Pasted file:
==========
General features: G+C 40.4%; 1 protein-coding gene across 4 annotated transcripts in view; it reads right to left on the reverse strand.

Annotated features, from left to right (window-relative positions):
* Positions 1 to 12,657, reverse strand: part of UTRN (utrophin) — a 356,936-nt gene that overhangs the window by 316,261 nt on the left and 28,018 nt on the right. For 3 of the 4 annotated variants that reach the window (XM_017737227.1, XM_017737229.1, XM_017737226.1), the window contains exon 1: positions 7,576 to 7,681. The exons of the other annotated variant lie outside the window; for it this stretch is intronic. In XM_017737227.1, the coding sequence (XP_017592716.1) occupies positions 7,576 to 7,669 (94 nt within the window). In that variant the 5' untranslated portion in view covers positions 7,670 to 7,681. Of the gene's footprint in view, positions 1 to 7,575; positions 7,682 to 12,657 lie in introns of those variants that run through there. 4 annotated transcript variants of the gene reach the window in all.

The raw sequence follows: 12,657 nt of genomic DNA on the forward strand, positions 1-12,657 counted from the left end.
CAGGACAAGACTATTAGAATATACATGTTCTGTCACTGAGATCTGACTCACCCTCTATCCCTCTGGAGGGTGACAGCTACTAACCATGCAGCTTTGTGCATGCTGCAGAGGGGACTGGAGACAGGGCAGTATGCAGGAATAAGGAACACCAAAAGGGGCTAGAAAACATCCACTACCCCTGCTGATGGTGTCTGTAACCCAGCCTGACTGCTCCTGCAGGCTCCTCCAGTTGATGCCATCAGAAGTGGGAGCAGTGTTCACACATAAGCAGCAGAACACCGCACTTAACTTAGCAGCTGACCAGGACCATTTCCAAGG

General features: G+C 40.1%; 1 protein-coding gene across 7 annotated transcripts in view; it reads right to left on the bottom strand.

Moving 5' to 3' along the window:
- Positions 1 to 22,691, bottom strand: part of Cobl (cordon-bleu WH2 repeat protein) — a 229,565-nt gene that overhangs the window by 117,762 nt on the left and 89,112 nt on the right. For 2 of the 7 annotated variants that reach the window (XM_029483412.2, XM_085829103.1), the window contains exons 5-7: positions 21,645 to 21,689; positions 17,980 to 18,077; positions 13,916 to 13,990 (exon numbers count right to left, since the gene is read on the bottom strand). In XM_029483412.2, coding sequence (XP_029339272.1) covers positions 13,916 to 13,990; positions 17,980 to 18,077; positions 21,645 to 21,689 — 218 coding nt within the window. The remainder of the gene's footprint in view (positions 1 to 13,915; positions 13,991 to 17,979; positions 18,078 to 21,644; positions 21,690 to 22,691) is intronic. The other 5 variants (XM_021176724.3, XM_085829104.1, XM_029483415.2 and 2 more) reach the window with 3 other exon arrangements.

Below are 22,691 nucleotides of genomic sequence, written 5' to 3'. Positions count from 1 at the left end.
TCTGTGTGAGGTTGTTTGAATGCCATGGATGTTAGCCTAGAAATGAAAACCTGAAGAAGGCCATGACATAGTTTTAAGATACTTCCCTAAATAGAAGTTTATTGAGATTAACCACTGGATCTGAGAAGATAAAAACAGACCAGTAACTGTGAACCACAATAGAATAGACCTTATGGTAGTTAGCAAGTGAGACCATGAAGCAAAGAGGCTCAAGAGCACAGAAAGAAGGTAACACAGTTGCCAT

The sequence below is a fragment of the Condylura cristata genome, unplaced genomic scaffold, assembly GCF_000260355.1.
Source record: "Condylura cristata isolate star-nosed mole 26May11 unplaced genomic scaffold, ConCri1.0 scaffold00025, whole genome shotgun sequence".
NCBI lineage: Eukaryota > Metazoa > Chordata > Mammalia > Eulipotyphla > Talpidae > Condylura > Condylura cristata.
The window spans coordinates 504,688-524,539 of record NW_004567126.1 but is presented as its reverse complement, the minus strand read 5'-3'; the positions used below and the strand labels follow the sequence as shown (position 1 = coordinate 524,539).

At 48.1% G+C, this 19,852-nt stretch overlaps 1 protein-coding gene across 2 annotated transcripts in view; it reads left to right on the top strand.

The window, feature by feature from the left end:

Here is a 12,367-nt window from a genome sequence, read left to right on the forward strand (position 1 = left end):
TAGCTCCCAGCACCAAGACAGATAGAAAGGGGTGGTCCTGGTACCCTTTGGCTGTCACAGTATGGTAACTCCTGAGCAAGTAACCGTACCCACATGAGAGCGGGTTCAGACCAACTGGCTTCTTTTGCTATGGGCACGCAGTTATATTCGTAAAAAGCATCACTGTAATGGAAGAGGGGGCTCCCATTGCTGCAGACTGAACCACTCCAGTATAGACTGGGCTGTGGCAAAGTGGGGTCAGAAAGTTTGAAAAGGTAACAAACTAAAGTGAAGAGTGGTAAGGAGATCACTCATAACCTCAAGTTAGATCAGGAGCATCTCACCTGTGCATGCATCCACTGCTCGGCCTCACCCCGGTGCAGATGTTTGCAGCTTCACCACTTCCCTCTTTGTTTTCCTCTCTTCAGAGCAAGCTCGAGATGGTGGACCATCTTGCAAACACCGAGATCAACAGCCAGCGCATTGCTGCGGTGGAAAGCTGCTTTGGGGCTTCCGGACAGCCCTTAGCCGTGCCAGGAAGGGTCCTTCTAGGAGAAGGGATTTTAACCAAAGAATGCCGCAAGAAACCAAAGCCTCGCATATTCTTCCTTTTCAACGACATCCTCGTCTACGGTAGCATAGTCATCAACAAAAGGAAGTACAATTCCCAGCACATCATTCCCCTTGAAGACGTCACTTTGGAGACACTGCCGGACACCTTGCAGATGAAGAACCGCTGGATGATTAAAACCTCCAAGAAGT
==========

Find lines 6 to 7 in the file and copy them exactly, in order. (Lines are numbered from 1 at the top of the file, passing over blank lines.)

General features: G+C 40.1%; 1 protein-coding gene across 7 annotated transcripts in view; it reads right to left on the bottom strand.

Moving 5' to 3' along the window: